UH experts in cloning and stem cell science take first step toward unraveling cystic fibrosis

Two nationally recognized experts in cloning and stem cell science from the University of Houston are taking the first step to mitigate the effects of chronic inflammation in cystic fibrosis (CF) by identifying the source of this persistent and puzzling inflammation in CF lungs.

Frank McKeon and Wa Xian of the Department of Biology and Biochemistry and the Stem Cell Center at the UH have received a $2.7 million grant from the National Heart, Lung, and Blood Institute to investigate pro-inflammatory stem cell variants in cystic fibrosis.

Cystic fibrosis is a hereditary and progressive disease that causes long-term lung infections and limits the ability to breathe. It is caused by a defect in a gene called the cystic fibrosis transmembrane conductance regulator (CFTR) and affects more than 30,000 people in the United States. That defect instructs the body to produce abnormally sticky and thick mucus that clogs organs, especially the lungs, causing chronic lung disease characterized by infections and inflammation.

While inflammation in the CF lung has always been believed to be a normal response to bacterial infections, recent studies have questioned that link and made the cause of this inflammation a mystery.

That raised the possibility that inflammation, and perhaps other pathogenic features of CF, are maintained by elements emerging in the disease that are completely independent of CFTR activity.”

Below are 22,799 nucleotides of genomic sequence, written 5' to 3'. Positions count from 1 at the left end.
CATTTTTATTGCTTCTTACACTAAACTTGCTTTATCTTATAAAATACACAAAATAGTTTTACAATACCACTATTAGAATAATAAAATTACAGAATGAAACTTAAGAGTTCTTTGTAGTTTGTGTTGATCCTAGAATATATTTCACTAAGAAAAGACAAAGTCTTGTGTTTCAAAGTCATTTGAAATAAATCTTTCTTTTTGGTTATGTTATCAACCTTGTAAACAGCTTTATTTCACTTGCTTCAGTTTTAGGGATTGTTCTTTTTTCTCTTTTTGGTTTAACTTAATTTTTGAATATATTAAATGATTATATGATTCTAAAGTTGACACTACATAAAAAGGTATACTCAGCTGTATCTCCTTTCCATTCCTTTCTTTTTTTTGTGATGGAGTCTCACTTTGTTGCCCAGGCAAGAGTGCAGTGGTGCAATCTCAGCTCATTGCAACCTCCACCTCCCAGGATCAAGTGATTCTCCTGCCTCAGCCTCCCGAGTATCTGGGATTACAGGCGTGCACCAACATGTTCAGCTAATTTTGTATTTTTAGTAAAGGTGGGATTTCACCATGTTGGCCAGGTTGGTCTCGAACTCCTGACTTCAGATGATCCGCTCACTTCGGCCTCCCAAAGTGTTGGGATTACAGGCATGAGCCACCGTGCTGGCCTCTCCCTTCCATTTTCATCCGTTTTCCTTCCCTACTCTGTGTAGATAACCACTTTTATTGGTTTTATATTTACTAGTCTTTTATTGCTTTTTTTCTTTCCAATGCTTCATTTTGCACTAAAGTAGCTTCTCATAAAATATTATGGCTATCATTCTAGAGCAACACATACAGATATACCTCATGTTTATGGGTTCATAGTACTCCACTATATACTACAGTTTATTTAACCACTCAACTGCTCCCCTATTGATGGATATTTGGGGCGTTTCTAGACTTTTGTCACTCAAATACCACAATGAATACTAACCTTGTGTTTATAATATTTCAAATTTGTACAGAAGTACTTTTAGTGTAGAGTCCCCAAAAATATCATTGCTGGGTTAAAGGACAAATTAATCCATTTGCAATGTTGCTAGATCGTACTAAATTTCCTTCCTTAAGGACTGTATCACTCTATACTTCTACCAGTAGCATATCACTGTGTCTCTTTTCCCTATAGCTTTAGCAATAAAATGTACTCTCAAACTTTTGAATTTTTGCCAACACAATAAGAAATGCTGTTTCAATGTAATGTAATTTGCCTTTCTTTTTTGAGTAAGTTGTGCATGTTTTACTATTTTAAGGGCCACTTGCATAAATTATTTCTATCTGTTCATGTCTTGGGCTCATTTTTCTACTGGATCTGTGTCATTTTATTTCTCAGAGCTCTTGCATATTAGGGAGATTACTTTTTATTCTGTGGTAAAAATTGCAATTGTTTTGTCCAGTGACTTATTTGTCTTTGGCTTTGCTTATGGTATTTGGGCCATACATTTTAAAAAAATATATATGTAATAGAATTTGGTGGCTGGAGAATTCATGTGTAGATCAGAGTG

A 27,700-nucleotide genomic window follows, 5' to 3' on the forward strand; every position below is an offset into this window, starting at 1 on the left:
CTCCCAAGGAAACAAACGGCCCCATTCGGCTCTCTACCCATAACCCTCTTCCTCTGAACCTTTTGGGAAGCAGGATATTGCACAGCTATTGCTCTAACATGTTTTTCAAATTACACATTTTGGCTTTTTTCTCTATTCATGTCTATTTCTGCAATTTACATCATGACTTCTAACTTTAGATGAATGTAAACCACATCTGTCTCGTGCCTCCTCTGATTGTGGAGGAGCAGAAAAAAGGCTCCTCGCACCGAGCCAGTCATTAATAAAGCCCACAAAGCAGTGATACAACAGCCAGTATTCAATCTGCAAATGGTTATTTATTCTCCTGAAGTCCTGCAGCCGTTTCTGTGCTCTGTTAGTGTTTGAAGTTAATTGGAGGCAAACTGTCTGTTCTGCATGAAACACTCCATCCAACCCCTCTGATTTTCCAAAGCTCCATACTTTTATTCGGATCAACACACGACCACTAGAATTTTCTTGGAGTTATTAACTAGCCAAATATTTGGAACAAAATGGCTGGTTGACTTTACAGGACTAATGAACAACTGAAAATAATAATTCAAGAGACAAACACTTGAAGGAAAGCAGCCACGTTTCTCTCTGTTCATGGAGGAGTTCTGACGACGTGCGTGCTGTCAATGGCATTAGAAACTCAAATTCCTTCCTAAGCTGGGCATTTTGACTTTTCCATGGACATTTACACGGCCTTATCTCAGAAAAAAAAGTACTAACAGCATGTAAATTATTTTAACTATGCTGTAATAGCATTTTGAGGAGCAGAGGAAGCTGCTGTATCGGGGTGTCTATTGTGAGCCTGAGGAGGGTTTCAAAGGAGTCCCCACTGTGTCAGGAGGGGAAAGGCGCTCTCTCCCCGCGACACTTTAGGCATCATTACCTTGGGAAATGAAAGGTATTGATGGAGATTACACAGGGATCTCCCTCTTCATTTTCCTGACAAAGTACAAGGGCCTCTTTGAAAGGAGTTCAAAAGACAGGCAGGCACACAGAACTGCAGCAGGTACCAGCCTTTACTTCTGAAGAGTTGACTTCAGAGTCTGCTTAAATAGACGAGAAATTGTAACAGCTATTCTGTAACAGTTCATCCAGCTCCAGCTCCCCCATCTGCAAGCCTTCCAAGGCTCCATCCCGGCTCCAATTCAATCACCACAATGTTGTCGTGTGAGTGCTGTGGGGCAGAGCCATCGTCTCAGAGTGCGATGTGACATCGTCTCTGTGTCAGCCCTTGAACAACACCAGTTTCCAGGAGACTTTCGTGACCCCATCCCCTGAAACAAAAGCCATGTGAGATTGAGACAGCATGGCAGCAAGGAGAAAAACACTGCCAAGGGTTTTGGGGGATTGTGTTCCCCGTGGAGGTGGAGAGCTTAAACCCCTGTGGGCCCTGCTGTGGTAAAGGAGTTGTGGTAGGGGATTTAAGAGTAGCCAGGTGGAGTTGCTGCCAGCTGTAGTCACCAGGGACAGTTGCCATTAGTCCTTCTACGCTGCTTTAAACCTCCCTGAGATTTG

Frank McKeon, Department of Biology and Biochemistry and the Stem Cell Center of UH

Interestingly, the same situation can occur in chronic obstructive pulmonary disease (COPD), where inflammation and disease progression continues despite smoking cessation. In COPD, recent studies from the Xian-McKeon lab have shown a strong correlation between the emergence of pro-inflammatory stem cell variants and the disease itself.

Using technology that clones stem cells from normal lungs, the Xian-McKeon lab found that the COPD lung was dominated by three stem cell variants that cause all the pathology of COPD, including inflammation, fibrosis and mucin hypersecretion.

“Given the known pathological similarities between COPD and cystic fibrosis, we wondered whether the lung with cystic fibrosis is also dominated by pathogenic stem cells,” says Xian. “We generated stem cell libraries from four CF lungs that displayed not only the three variants seen in COPD, but also two additional, pro-inflammatory variants.”

The team hypothesizes that these CF stem cell variants play a key role in the progression of CF and represent pathogenic elements of this disease caused by, yet independent of, the CFTR gene.

To identify the key inflammatory factors in the three variants, McKeon and Xian will use CRISPR-Cas9 gene editing, which will allow them to quickly create cell models.

“CRISPR-Cas9 genome editing, in combination with our xenograft models, provides a powerful and feasible way to assess the hierarchy of factors secreted by these three pro-inflammatory stem cell variants found in the CF lung,” said Xian.

The Xian-McKeon trials are on the cusp of a new class of cystic fibrosis drugs that restore CFTR activity in these patients.

“The clinical studies suggest that the early application of the CFTR modulators will be a breakthrough for CF, although their impact on advanced lung disease may be more modest,” noted McKeon.

The Xian-McKeon lab addresses the need for companion drugs for advanced CF and is developing small molecule combinations that selectively target the pathogenic stem cell variants in the CF lung while sparing the normal cells needed for regenerative repair.

“This is a race against time for patients with CF and other chronic lung diseases, and the goals are now clear,” said Xian.

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